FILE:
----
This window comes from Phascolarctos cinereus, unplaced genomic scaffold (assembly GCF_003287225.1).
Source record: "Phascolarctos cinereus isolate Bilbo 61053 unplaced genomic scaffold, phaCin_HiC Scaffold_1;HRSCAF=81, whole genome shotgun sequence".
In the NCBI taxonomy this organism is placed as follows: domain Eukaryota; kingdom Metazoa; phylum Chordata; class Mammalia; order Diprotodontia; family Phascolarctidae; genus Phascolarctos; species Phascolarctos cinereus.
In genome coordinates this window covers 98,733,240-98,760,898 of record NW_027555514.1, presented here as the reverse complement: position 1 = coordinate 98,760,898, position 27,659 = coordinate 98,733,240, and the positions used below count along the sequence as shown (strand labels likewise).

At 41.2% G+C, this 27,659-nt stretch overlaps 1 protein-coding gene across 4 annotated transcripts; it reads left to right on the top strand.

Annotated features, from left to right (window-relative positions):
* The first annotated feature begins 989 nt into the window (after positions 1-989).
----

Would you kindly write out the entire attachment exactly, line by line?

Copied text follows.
This window comes from Phascolarctos cinereus, unplaced genomic scaffold (assembly GCF_003287225.1).
Source record: "Phascolarctos cinereus isolate Bilbo 61053 unplaced genomic scaffold, phaCin_HiC Scaffold_1;HRSCAF=81, whole genome shotgun sequence".
In the NCBI taxonomy this organism is placed as follows: domain Eukaryota; kingdom Metazoa; phylum Chordata; class Mammalia; order Diprotodontia; family Phascolarctidae; genus Phascolarctos; species Phascolarctos cinereus.
In genome coordinates this window covers 98,733,240-98,760,898 of record NW_027555514.1, presented here as the reverse complement: position 1 = coordinate 98,760,898, position 27,659 = coordinate 98,733,240, and the positions used below count along the sequence as shown (strand labels likewise).

At 41.2% G+C, this 27,659-nt stretch overlaps 1 protein-coding gene across 4 annotated transcripts; it reads left to right on the top strand.

Annotated features, from left to right (window-relative positions):
* The first annotated feature begins 989 nt into the window (after positions 1-989).